Tag: learning outcomes

Guest blogger: Higher Education Learning Outcomes – do they matter?

Kvilhaugsvik_Hanne

Hanne Kvilhaugsvik (University of Bergen)

Hanne Kvilhaugsvik is a PhD Candidate in the Department of Administration and Organization Theory, University of Bergen. Her research interests are organizational change in universities, governmental steering of higher education, and university governance. Her PhD project explores how learning outcomes and criteria of relevance for the labor market are used to evaluate and steer higher education in Norway and Denmark. This blog post is based on material from her master’s thesis in Administration and Organization Theory from 2015.

By the end of 2012, Norwegian higher education institutions were required to introduce written descriptions of the intended learning outcomes for each and every course unit and study program, in every discipline. Learning outcomes are connected with qualifications frameworks, the Bologna process, and the OECD, and have therefore been introduced throughout Europe during the last couple of years. So, what happens to higher education institutions when learning outcomes are introduced? Do they improve the quality of education and provide transparency, or are they simply formal requirements?

What are learning outcomes?

Learning outcomes can be defined as: “[…] written statement[s] of what the successful student/learner is expected to be able to do at the end of the module/course unit, or qualification.” (Adam, 2004: 5). In pedagogy, learning outcomes have been connected to a paradigm-shift “from teaching to learning” or “from input to output”. The recommendation is to use expected learning outcomes as a starting point for planning course units and study programs (Biggs and Tang, 2011). This is described in contrast to planning based on traditional input factors, such as reading list and content descriptions.

Learning outcomes can be understood as administrative tools or formalities. However, they have increasingly been described and promoted as instruments for reform and change (Lassnigg, 2012; Bjørnåvold and Coles, 2007). There is no shortage of goals for using learning outcomes: To improve the quality of education, provide transparency, ensure relevant qualifications for the labor market, and provide better opportunities to steer education. Learning outcomes can therefore be understood in connection with New Public Management ideas, and especially with ideas of reforming higher education towards more ‘complete organizations’ (Brunsson and Sahlin-Anderson, 2000). While learning outcomes have been studied much within pedagogy, there has been less research on learning outcomes as political instruments or policy tools (Souto-Otero, 2012). It is therefore interesting to study how learning outcomes are introduced and defined as instruments in higher education.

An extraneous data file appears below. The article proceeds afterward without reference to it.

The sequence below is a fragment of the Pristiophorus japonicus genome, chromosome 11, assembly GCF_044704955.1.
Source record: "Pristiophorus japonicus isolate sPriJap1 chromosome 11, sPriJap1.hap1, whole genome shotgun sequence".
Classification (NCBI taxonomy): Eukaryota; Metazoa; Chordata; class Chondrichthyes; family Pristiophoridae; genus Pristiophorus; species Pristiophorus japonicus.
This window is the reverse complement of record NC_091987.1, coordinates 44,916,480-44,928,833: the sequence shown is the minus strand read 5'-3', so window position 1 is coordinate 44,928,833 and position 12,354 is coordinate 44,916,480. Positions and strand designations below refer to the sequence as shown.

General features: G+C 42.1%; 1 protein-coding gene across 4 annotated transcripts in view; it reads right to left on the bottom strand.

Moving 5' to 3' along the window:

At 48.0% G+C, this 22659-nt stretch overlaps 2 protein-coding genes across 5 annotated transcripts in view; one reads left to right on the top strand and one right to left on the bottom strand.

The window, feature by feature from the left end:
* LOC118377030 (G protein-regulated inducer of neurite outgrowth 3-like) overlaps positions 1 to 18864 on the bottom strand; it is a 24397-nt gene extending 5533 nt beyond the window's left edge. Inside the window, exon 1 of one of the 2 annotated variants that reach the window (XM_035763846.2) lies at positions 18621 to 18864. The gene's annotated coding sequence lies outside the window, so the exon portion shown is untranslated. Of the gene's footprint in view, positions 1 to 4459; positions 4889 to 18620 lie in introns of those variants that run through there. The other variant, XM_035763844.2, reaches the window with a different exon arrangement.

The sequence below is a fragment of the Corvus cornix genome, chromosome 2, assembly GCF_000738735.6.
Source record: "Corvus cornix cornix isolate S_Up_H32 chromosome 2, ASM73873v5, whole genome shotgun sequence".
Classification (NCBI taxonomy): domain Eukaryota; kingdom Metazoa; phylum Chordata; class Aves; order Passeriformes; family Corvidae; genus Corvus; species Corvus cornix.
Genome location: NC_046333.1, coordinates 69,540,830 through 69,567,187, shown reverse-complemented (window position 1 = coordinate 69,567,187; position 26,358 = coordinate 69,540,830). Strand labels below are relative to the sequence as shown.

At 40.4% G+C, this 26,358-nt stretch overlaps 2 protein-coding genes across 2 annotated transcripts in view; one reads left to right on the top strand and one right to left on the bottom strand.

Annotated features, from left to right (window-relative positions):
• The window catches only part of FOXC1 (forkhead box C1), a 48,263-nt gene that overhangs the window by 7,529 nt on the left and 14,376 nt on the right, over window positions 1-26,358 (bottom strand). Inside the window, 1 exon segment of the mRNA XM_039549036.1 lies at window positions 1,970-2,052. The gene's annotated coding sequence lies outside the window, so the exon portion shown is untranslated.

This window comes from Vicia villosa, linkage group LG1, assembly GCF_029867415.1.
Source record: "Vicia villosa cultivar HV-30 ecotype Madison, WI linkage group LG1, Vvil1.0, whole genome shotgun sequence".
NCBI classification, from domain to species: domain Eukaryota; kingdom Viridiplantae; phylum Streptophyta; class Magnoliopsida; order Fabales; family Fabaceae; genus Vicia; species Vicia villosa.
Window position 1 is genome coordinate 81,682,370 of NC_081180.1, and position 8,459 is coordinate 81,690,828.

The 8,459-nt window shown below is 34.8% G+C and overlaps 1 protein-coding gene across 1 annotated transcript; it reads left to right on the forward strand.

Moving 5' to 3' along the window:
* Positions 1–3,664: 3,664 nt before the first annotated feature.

A case study on learning outcomes in higher education 




Guest blogger: Learning outcomes – between perspectives and practice

Liliana Krstic

Liliana Krstić

Ljiljana Krstić is a recent graduate from the UiO’s Higher Education Master’s Programme. Her prior education includes a degree in the Greek language and literature as well as the human resources management. Main research interests involve organisational change within universities, management and internationalisation of higher education.

The idea to write the thesis about learning outcomes resulted from the article I read on how research has pointed out to the discrepancy between the narrative and actual application of the concept in practice, and how in fact application has turned out to be the slow and difficult (Adam, 2008). In addition, a CEDEFOP study (2012) confirmed that interpretations of the concept vary throughout Europe, and even within individual institution (Dobbins, Brooks, Scott, Rawlinson, Norman, 2014). Research indicates that application of such a broad concept may cause a variety of interpretations, misconceptions and misuses.

In general the problem with the reform rhetoric and changes that follow, are empirically unverified beliefs and assumptions of the reform policies. Some are expected to be adopted even if they lack empirical verification, normative agreement and clear theoretical propositions (Maassen, Olsen, 2007). Learning outcomes exemplify how a policy debate throughout Europe has the tendency to become more similar, despite the different traditions and varieties between the counties, implying the willingness of national actors to follow the new terminological fashion (Teichler, 2004) and to emphasise the “European perspective’.

Therefore I decided to write about perspectives necessary for understanding the concept of learning outcomes and empirically verifying whether some of them are more dominant than the other. Additionally, I wanted to hear the voices of academics and academic leaders as the ultimate recipients of the policy, responsible for its reshaping in practice and enquire about their interpretation of the concept and its embeddeddness within the institutional context of the University of Belgrade. Lastly, I used the data to find patterns in the perceptions of changes which occurred as a result of the application of learning outcomes in practice.